let me give you an example. we have been talking for example about the impact of climate on small—island developing states. they have come to the conclusion that we are not heard and not seen, and therefore we are changing the narrative to between the tropics of cancer and capricorn, because those are the countries that are going to be affected in the climate crisis. once we do that, our colleagues in africa become our natural allies. our colleagues in the pacific become our natural allies. and to that extent, whether it is the commonwealth or the acp, as it is now called, or whether it is aosis, the alliance of small island states, we will have multiple entities in which we operate — including of course the united nations. the united nations. yes. i was going to bring up the united states, because of course the caribbean is america's backyard. we don't like to say that, it gives the wrong impression. yes, true. you are in america's neighbourhood, because at its
closest point it is only 70 km from cuba to the united states. seven military us bases are here in the caribbean. but people are beginning to wonder whether you are looking further east. we had a question on social media, prime minister, which says "i honestly would like to know why we in barbados are so ingratiated with china. why are we in so deep with china?" so are you swapping one superpower for another? well, once again i regret that the person who asked the question doesn't know our history. in 1977 barbados established relations with the people's republic of china. this is 44 years ago, and therefore to suggest that we are now seeking to ingratiate ourselves with china means that you don't understand where we've come from or what we're doing. any country that lives in this world today, that exists in this world, ought to have relations with every country. and china is clearly a global power and for us not to have a relationship with china, even if we didn't have one 47 years ago,
would be foolish. but you've been very complimentary about china. you had a phone conversation with president xijinping recently. you said this is about strengthening the relationship with china in 2019. the government signed up to the bri, the big infrastructure projects, and so on. some people are suspicious. they think that china wants to buy the family silver. let us put it this way. we have also been very complimentary of the americans and the british and canadians, so for me not to be complimentary of china seems unusual. secondly, for persons who believe that because we want to be friendly with china means that we're a pawn tells us what they think about us in the first place. because we are capable of being, as our first prime minister said, friends of all and satellites of none. but it is notjust barbados that is moving closer to china. it is the whole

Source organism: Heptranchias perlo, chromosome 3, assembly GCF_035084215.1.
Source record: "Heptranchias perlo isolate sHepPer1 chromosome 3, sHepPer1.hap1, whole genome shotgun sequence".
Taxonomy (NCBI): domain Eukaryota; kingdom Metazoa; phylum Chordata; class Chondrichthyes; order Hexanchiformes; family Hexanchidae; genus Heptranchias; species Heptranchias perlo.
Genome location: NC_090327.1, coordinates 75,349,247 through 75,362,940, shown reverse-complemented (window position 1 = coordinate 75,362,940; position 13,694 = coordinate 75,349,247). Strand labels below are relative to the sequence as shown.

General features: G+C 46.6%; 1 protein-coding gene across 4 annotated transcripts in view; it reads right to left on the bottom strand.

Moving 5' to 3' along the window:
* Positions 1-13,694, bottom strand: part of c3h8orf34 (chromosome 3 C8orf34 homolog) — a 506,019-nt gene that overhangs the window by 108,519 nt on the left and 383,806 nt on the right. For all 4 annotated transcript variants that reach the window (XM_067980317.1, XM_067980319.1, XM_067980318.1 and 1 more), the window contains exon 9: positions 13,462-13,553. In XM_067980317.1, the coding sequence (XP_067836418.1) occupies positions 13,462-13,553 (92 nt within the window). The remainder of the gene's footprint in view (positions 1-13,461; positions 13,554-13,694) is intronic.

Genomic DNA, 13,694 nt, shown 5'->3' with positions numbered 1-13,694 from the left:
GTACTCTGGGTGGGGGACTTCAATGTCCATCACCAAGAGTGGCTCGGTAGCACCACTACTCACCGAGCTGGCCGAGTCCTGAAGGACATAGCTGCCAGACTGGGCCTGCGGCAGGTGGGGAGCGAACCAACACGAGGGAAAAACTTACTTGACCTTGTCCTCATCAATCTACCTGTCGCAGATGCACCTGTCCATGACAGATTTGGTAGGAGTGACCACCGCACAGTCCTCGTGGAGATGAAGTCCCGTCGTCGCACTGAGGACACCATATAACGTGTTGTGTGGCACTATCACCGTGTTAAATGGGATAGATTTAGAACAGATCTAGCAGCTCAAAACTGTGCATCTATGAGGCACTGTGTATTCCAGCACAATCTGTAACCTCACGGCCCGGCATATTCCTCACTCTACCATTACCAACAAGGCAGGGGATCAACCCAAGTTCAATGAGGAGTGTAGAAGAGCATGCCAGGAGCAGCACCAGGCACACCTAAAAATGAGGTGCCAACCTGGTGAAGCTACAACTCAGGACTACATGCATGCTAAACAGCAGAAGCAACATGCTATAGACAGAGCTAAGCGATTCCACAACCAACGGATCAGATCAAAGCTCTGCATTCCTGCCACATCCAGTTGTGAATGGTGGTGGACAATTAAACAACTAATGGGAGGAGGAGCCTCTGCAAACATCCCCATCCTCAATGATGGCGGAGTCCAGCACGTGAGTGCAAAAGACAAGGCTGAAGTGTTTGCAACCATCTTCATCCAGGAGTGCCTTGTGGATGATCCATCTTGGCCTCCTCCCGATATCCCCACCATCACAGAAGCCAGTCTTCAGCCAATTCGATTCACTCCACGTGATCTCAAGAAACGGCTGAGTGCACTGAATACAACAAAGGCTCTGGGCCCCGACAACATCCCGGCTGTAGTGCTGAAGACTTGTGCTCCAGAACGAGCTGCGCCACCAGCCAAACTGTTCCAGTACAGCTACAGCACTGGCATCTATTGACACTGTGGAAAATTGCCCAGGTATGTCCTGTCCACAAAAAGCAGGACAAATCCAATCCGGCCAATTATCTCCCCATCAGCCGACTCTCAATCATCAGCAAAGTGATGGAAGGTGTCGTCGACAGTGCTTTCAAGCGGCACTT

of the caribbean. no, it is the whole world. investment from china has gone up manyfold in the last five years. collectively, i think the chinese will in large percent provide assets for the united states of america and a large amount of treasury as well. for you to focus on the caribbean or africa with china, without recognising the role that china is playing in europe or in the north atlantic countries, is a bit disingenuous. it really reflects more that we are seen as pawns, regrettably, rather than countries with equal capacity to determine our destiny and to be part and parcel of that global conversation to fight the global issues of the day, like climate and the pandemic. alright — well, that's put me in my place, hasn't it? prime minister mia mottley, thank you. not at all, my dear. we will go to the next question to provide me with a bit of relief. kevon henry, your question please. prime minister, you have added your voice to the global discussion on reparations. we can agree that reparations are due to african descendants and to their nation states. how do you view what mechanisms